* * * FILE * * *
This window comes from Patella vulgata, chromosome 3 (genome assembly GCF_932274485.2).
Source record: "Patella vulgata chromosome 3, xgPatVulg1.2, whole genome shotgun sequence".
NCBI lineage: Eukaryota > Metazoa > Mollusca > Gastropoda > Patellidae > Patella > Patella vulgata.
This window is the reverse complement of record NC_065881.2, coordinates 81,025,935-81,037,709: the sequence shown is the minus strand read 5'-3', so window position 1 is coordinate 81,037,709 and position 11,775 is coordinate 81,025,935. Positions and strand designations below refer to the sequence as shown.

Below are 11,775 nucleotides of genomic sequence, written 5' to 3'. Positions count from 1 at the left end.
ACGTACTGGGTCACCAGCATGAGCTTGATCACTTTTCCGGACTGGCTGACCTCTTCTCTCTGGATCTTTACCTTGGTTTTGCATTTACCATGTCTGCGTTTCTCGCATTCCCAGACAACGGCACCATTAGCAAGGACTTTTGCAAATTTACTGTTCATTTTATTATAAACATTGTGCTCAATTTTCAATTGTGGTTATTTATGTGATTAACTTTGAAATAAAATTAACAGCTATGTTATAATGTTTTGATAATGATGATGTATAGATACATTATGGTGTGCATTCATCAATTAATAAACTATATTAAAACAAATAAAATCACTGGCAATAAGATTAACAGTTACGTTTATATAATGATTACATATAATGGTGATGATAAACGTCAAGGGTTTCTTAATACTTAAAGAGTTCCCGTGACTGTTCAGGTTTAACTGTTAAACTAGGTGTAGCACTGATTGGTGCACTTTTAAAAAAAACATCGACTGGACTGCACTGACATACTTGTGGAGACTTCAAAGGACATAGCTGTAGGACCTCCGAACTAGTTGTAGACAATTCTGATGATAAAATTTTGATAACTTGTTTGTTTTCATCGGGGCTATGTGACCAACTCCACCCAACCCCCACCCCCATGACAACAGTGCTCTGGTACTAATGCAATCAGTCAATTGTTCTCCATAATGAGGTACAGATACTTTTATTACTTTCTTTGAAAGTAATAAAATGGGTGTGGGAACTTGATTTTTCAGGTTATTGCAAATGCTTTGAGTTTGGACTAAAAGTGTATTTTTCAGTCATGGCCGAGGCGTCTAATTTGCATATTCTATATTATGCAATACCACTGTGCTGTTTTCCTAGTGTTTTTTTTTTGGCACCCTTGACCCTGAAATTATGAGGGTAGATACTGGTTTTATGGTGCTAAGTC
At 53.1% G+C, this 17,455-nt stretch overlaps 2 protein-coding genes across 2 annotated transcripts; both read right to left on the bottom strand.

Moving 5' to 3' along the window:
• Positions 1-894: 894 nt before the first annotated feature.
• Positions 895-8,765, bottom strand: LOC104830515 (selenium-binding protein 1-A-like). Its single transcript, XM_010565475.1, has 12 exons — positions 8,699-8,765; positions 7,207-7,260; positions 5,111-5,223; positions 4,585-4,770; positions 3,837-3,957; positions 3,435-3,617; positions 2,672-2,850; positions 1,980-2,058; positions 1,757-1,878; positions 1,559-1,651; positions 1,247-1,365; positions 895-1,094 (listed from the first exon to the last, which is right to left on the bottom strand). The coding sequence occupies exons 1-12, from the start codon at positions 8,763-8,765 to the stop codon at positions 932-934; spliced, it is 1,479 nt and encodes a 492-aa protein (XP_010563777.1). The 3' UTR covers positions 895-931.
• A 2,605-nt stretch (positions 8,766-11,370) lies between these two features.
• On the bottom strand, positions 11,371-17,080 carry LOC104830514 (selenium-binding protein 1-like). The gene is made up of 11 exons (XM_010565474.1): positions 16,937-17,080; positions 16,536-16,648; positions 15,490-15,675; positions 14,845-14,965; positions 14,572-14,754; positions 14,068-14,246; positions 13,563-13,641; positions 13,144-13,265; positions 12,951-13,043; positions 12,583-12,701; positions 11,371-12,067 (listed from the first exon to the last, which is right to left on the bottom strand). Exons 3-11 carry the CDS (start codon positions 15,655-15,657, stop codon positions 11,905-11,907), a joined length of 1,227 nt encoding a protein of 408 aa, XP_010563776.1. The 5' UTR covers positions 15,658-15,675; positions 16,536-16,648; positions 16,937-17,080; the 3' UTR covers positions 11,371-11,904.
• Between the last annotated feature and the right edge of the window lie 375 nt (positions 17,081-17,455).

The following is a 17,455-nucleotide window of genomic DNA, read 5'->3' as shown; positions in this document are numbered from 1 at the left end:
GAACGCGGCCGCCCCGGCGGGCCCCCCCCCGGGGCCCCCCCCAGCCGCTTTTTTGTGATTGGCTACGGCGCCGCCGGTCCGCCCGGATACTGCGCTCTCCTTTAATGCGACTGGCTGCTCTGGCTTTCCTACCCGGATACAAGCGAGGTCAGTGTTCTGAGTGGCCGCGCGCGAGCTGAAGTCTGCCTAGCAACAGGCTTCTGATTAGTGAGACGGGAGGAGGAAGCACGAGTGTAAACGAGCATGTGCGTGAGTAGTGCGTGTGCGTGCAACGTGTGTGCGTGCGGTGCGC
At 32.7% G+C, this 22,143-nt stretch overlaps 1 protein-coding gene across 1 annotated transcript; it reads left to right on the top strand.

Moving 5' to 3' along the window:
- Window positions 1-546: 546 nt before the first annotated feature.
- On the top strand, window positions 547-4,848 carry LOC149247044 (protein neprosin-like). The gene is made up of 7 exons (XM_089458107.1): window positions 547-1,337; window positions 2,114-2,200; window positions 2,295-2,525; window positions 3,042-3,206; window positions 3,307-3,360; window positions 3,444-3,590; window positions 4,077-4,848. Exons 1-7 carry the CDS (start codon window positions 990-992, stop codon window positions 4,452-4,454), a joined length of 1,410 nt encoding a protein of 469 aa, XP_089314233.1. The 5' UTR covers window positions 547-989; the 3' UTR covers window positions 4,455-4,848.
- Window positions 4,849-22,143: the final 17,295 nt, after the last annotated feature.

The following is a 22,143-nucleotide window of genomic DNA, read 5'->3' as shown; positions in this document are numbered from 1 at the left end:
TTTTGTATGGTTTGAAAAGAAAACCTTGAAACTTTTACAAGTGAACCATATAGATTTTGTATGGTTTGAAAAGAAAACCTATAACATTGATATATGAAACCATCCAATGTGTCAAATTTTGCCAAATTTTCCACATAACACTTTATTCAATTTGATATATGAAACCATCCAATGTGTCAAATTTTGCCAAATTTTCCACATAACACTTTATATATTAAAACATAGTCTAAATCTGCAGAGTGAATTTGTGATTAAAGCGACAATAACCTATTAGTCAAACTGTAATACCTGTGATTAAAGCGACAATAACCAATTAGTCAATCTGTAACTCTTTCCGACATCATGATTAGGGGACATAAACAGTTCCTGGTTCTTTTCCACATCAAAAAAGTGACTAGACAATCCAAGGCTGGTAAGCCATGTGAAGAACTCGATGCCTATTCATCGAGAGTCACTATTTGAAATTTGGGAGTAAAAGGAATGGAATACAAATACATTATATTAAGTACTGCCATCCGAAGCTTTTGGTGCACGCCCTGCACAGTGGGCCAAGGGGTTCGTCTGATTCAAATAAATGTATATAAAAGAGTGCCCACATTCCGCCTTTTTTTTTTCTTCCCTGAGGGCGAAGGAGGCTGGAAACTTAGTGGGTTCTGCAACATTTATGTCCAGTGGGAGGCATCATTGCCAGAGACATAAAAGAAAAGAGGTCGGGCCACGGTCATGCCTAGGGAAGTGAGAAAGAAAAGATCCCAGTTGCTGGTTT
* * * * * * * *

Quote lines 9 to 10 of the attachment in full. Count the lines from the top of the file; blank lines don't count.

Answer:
• Positions 1-894: 894 nt before the first annotated feature.
• Positions 895-8,765, bottom strand: LOC104830515 (selenium-binding protein 1-A-like). Its single transcript, XM_010565475.1, has 12 exons — positions 8,699-8,765; positions 7,207-7,260; positions 5,111-5,223; positions 4,585-4,770; positions 3,837-3,957; positions 3,435-3,617; positions 2,672-2,850; positions 1,980-2,058; positions 1,757-1,878; positions 1,559-1,651; positions 1,247-1,365; positions 895-1,094 (listed from the first exon to the last, which is right to left on the bottom strand). The coding sequence occupies exons 1-12, from the start codon at positions 8,763-8,765 to the stop codon at positions 932-934; spliced, it is 1,479 nt and encodes a 492-aa protein (XP_010563777.1). The 3' UTR covers positions 895-931.